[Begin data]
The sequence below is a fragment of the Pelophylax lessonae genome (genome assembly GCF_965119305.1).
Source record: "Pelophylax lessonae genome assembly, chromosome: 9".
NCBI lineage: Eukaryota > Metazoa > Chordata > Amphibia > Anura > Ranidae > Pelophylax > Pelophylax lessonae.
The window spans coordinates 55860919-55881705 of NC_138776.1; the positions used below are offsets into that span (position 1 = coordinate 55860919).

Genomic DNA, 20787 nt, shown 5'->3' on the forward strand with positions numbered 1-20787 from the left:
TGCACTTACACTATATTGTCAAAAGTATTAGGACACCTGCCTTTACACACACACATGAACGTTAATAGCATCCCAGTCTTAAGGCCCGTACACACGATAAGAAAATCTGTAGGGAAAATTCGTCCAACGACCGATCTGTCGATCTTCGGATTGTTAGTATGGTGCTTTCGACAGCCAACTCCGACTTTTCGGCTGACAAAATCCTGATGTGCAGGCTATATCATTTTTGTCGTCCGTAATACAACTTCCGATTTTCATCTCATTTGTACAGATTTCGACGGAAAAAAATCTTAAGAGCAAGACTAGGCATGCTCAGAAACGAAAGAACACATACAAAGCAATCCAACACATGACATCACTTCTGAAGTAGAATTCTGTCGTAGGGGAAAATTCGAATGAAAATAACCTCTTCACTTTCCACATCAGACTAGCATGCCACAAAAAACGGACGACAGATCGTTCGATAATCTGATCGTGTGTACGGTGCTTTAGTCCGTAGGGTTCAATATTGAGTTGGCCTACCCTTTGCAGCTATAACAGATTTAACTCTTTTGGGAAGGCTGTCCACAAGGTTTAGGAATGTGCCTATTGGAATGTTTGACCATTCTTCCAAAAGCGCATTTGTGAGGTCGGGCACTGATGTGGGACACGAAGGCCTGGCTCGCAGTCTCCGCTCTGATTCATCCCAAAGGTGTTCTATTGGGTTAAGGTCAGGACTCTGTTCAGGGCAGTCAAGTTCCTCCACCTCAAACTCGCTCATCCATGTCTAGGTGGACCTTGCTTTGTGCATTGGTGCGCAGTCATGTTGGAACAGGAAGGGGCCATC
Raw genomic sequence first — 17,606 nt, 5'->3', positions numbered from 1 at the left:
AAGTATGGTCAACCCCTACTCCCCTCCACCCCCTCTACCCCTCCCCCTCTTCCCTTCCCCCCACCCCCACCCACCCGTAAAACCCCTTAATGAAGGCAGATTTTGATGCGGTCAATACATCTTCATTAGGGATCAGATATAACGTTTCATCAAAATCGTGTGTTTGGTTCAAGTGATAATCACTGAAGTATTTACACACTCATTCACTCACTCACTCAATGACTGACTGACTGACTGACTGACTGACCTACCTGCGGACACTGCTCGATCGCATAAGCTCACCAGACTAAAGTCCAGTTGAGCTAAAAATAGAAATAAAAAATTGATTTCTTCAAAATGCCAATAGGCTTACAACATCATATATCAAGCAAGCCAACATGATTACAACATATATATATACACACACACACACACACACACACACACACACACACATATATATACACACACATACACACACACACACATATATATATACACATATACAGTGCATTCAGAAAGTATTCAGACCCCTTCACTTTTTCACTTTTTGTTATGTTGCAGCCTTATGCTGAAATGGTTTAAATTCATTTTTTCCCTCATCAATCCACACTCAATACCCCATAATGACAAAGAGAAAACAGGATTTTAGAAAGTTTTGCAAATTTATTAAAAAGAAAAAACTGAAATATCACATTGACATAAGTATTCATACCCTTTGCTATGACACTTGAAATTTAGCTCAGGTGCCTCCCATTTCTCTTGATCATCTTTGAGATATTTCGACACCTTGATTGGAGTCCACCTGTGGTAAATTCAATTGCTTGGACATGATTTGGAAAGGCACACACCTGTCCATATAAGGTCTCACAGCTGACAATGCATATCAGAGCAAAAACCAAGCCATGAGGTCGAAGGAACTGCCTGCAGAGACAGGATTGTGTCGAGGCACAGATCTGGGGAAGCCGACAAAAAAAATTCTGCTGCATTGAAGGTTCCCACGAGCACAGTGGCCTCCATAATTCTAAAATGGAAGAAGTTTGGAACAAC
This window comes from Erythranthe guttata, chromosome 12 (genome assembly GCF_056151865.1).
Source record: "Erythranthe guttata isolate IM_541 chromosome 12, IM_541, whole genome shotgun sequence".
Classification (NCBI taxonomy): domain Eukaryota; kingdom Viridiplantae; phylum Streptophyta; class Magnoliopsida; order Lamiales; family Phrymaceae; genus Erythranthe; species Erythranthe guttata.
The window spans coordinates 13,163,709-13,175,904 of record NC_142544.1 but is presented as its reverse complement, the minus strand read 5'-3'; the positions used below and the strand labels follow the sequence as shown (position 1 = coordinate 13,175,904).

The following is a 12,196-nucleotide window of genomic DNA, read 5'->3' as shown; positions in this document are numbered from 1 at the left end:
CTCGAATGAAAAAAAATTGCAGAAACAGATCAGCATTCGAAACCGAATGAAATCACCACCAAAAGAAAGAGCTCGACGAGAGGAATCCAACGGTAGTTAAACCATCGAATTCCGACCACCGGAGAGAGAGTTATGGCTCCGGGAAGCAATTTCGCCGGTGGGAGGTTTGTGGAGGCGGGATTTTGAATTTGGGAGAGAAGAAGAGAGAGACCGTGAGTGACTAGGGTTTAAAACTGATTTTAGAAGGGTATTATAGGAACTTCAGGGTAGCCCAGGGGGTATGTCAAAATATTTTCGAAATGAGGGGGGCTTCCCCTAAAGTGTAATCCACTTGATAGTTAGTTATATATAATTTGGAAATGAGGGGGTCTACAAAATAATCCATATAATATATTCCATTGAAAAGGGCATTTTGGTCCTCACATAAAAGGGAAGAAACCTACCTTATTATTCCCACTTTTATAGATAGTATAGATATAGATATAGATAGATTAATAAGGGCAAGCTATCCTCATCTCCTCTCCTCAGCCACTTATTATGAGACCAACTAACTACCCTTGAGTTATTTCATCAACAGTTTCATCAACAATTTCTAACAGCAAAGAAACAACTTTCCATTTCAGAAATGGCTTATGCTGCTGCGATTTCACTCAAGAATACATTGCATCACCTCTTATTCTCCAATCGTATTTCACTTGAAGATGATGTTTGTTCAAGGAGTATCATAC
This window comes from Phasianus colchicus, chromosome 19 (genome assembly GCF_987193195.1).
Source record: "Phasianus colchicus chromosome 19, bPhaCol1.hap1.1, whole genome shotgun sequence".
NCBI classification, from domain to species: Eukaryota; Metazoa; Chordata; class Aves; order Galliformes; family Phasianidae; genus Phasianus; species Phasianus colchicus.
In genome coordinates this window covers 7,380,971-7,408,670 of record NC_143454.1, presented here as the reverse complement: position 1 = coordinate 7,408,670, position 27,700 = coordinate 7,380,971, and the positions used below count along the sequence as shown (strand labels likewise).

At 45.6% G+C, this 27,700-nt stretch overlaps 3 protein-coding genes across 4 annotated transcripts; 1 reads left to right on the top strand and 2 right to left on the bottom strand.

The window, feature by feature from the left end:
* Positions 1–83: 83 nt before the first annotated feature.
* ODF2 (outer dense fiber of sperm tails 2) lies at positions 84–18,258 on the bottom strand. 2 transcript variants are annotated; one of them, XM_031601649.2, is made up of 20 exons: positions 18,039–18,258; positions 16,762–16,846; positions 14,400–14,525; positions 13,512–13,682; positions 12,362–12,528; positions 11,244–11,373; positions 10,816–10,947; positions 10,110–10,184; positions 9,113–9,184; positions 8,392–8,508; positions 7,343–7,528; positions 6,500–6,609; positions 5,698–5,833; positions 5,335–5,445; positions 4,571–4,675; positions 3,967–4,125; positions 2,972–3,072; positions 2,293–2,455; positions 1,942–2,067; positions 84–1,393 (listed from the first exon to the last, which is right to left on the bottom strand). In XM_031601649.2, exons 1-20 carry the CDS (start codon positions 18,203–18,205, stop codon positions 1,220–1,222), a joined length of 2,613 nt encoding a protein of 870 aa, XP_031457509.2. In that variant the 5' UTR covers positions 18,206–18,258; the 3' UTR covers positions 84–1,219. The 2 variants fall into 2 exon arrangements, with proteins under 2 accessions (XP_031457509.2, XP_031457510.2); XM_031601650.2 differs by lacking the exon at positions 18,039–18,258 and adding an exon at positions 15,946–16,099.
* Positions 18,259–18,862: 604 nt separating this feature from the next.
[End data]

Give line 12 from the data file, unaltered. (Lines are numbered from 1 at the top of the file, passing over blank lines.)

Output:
The window spans coordinates 13,163,709-13,175,904 of record NC_142544.1 but is presented as its reverse complement, the minus strand read 5'-3'; the positions used below and the strand labels follow the sequence as shown (position 1 = coordinate 13,175,904).